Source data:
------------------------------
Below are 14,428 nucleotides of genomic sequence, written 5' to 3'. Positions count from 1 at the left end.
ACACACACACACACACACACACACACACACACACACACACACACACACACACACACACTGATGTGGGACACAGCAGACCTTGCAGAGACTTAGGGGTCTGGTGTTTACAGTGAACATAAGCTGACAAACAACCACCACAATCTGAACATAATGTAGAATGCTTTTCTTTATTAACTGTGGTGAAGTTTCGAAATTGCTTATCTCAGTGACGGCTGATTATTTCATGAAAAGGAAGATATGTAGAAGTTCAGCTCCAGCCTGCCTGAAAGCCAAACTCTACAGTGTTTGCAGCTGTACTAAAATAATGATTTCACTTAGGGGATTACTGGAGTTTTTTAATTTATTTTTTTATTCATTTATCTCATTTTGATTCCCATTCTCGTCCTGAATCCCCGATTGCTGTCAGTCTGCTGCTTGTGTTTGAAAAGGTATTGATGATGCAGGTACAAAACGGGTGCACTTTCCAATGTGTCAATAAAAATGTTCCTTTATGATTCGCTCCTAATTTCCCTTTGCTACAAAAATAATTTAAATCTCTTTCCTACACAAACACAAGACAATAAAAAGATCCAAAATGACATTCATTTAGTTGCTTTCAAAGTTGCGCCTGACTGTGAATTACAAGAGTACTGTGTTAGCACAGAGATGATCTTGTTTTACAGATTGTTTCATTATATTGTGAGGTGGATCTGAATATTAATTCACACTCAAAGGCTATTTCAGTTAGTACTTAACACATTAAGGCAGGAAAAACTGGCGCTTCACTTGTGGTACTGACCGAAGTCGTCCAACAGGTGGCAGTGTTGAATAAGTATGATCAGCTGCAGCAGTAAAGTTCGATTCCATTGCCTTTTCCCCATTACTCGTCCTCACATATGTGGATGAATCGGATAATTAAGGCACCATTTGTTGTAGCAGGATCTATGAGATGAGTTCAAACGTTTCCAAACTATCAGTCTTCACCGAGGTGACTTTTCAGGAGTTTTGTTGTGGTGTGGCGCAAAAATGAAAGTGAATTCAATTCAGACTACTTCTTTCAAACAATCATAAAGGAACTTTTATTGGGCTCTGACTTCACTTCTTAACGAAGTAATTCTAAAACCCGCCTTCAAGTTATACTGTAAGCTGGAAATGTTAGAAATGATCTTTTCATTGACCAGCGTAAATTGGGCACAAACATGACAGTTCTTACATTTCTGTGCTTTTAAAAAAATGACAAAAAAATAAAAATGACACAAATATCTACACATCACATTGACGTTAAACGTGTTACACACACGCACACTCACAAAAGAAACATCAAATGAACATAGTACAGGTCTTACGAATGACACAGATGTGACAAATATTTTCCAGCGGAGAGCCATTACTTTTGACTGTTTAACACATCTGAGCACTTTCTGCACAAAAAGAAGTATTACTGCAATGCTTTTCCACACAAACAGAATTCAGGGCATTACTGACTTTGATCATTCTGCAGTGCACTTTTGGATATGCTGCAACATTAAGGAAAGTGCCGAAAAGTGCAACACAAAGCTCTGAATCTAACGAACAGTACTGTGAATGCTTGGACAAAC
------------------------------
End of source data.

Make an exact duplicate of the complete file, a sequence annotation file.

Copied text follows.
Below are 14,428 nucleotides of genomic sequence, written 5' to 3'. Positions count from 1 at the left end.
ACACACACACACACACACACACACACACACACACACACACACACACACACACACACACTGATGTGGGACACAGCAGACCTTGCAGAGACTTAGGGGTCTGGTGTTTACAGTGAACATAAGCTGACAAACAACCACCACAATCTGAACATAATGTAGAATGCTTTTCTTTATTAACTGTGGTGAAGTTTCGAAATTGCTTATCTCAGTGACGGCTGATTATTTCATGAAAAGGAAGATATGTAGAAGTTCAGCTCCAGCCTGCCTGAAAGCCAAACTCTACAGTGTTTGCAGCTGTACTAAAATAATGATTTCACTTAGGGGATTACTGGAGTTTTTTAATTTATTTTTTTATTCATTTATCTCATTTTGATTCCCATTCTCGTCCTGAATCCCCGATTGCTGTCAGTCTGCTGCTTGTGTTTGAAAAGGTATTGATGATGCAGGTACAAAACGGGTGCACTTTCCAATGTGTCAATAAAAATGTTCCTTTATGATTCGCTCCTAATTTCCCTTTGCTACAAAAATAATTTAAATCTCTTTCCTACACAAACACAAGACAATAAAAAGATCCAAAATGACATTCATTTAGTTGCTTTCAAAGTTGCGCCTGACTGTGAATTACAAGAGTACTGTGTTAGCACAGAGATGATCTTGTTTTACAGATTGTTTCATTATATTGTGAGGTGGATCTGAATATTAATTCACACTCAAAGGCTATTTCAGTTAGTACTTAACACATTAAGGCAGGAAAAACTGGCGCTTCACTTGTGGTACTGACCGAAGTCGTCCAACAGGTGGCAGTGTTGAATAAGTATGATCAGCTGCAGCAGTAAAGTTCGATTCCATTGCCTTTTCCCCATTACTCGTCCTCACATATGTGGATGAATCGGATAATTAAGGCACCATTTGTTGTAGCAGGATCTATGAGATGAGTTCAAACGTTTCCAAACTATCAGTCTTCACCGAGGTGACTTTTCAGGAGTTTTGTTGTGGTGTGGCGCAAAAATGAAAGTGAATTCAATTCAGACTACTTCTTTCAAACAATCATAAAGGAACTTTTATTGGGCTCTGACTTCACTTCTTAACGAAGTAATTCTAAAACCCGCCTTCAAGTTATACTGTAAGCTGGAAATGTTAGAAATGATCTTTTCATTGACCAGCGTAAATTGGGCACAAACATGACAGTTCTTACATTTCTGTGCTTTTAAAAAAATGACAAAAAAATAAAAATGACACAAATATCTACACATCACATTGACGTTAAACGTGTTACACACACGCACACTCACAAAAGAAACATCAAATGAACATAGTACAGGTCTTACGAATGACACAGATGTGACAAATATTTTCCAGCGGAGAGCCATTACTTTTGACTGTTTAACACATCTGAGCACTTTCTGCACAAAAAGAAGTATTACTGCAATGCTTTTCCACACAAACAGAATTCAGGGCATTACTGACTTTGATCATTCTGCAGTGCACTTTTGGATATGCTGCAACATTAAGGAAAGTGCCGAAAAGTGCAACACAAAGCTCTGAATCTAACGAACAGTACTGTGAATGCTTGGACAAAC